It's kind of complicated. Elon Musk, the owner of SpaceX and Tesla, is the richest man in the world, according to Forbes, with a fortune just short of $300 billion. But even with his billions of dollars, Musk needed some help in scraping together $44 billion for the biggest privatization of a public company in decades. 

He is reportedly using his own cash for about two-thirds of the purchase price, including $21 billion in cash. Another $12.5 billion in shares of Tesla will be used to secure loans from several banks, including Morgan Stanley and Bank of America. 

The remaining money comes from Twitter's own assets. Musk is buying the company in a leveraged buyout (a corporate buyout using mainly loans or bonds). By doing a leveraged buyout, Musk can use the assets of the company he is acquiring as collateral for the remaining loans.

Why did Elon Musk buy Twitter? 

Musk, a frequent Twitter user, describes himself as a "free speech absolutist." He has in the past criticized what he views as excessive moderation from Twitter's management team. While his private motives are a mystery, his frequent — and sometimes controversial — tweets have at times fallen into the "not quite illegal" category that he has at times argued to allow.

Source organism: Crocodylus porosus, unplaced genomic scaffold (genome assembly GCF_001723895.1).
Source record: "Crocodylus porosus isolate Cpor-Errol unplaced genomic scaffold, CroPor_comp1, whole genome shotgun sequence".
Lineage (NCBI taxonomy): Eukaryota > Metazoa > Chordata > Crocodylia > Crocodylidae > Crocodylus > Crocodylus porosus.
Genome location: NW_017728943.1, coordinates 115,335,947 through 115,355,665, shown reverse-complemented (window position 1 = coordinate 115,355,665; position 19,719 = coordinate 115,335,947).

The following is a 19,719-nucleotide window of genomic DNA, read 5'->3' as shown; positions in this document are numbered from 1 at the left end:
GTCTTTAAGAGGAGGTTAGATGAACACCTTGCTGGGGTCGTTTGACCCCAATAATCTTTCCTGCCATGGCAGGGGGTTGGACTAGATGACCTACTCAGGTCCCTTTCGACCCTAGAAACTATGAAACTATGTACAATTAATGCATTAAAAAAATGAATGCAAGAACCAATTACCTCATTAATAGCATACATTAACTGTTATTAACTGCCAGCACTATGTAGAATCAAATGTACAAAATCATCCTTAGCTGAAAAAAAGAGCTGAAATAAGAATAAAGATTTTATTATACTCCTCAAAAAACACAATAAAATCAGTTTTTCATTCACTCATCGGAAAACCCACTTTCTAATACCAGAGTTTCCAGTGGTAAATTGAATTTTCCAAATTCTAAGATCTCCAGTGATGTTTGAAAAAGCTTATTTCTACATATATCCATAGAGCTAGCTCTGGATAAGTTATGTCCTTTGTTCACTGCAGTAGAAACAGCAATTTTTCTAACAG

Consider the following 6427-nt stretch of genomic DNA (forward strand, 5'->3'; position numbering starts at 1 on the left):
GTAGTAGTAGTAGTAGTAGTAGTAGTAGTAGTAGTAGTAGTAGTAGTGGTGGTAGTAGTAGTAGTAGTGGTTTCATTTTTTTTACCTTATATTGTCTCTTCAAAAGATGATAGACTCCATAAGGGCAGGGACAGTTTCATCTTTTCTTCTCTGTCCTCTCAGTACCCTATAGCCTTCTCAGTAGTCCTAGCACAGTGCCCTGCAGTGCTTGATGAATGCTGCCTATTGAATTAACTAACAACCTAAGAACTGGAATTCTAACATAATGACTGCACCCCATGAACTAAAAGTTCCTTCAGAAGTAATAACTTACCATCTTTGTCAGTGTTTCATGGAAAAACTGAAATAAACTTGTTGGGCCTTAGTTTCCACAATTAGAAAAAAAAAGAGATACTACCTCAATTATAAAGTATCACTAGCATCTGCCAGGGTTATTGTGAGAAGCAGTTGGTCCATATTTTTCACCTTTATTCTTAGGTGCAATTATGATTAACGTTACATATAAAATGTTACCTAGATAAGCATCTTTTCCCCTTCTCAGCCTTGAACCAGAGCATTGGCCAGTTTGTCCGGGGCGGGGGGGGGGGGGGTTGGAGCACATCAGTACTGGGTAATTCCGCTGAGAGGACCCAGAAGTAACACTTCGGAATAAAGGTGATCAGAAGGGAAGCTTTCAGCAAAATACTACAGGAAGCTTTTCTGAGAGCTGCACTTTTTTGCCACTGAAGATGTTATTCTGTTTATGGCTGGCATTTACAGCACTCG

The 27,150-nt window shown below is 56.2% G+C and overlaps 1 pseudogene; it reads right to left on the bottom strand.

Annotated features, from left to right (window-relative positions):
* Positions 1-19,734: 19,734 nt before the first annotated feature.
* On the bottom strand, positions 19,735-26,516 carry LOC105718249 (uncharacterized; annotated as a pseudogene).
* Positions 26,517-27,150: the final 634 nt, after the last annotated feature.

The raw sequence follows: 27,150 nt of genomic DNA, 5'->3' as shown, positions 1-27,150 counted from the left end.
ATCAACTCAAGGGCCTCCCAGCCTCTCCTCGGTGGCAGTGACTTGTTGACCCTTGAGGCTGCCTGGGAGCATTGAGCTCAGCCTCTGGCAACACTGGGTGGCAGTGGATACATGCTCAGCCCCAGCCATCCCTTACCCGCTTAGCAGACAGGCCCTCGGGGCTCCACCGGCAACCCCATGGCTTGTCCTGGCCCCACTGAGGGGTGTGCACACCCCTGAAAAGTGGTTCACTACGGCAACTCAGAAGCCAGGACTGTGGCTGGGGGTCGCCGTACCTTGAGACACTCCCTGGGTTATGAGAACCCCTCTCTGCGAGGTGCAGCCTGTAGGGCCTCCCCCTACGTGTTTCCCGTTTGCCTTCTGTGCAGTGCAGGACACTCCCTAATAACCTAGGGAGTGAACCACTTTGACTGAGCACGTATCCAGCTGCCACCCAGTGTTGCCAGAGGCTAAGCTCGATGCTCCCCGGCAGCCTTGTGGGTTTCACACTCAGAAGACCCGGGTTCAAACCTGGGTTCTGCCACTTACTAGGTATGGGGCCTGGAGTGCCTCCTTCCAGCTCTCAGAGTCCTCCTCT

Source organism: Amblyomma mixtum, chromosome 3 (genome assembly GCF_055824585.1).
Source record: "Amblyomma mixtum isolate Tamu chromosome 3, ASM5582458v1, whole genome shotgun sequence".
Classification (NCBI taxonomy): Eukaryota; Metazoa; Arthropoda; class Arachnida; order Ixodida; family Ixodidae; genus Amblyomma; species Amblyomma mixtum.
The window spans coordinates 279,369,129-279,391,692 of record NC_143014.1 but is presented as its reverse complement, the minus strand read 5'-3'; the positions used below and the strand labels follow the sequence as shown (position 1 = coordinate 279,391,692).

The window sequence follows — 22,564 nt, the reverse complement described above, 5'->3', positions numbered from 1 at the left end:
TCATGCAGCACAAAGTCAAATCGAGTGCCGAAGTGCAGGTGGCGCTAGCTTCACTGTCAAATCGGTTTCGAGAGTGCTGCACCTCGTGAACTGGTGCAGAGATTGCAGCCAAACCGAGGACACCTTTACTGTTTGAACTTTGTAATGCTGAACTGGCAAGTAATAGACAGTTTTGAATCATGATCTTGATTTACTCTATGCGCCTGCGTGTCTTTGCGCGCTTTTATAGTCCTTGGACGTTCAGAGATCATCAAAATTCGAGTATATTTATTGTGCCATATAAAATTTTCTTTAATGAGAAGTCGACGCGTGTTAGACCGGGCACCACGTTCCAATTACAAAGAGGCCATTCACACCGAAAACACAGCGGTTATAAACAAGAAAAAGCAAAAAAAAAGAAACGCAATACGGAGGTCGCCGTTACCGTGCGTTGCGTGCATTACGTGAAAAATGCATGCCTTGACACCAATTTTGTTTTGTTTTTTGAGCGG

"If it's a gray area, let the tweet exist," Musk said during an interview at a TED conference.

It's not for the money though. Twitter lags behind other popular sites such as Facebook and Instagram both in users and revenue. 

Didn't Musk try to buy Twitter before? 

Earlier this year, Elon Musk revealed he had bought a 9.2% stake in Twitter. That much stock earned him a seat on the company's board, although Musk declined it after initially accepting the role. 

Shortly after, he floated his first offer to buy Twitter, buying out shareholders at $54.20 per share. In response to the unsolicited bid, they adopted a "poison pill" defense where stock in Twitter would splinter if Musk ever owned more than 15% of the company. 

Musk, undeterred, instead put together his "best and final offer" in a bid to take the company private instead and circumvent the poison pill. Monday, the board accepted that second takeover offer, with shareholders getting the same amount per share as in Musk's original offer.

Will Twitter change now that Elon Musk bought it? 

Elon Musk says he bought Twitter because it wasn't living up to its free speech principles, and could potentially change some of the platform's disinformation rules. 

Most notably, former President Donald Trump was banned from the platform in the wake of the Jan. 6 attack on the Capitol. While Musk hasn't directly addressed Trump's situation, it's possible he could reverse the ban on him and other right-wing figures such as Rep. Marjorie Taylor Greene. But even if he does, Trump has said he won't return to Twitter, and plans to instead use his own Truth Social platform (despite continued problems with the platform since it launched).

Musk has also promised to crack down on bots, publish the site's algorithm as open-source code and possibly even add an edit button to tweets.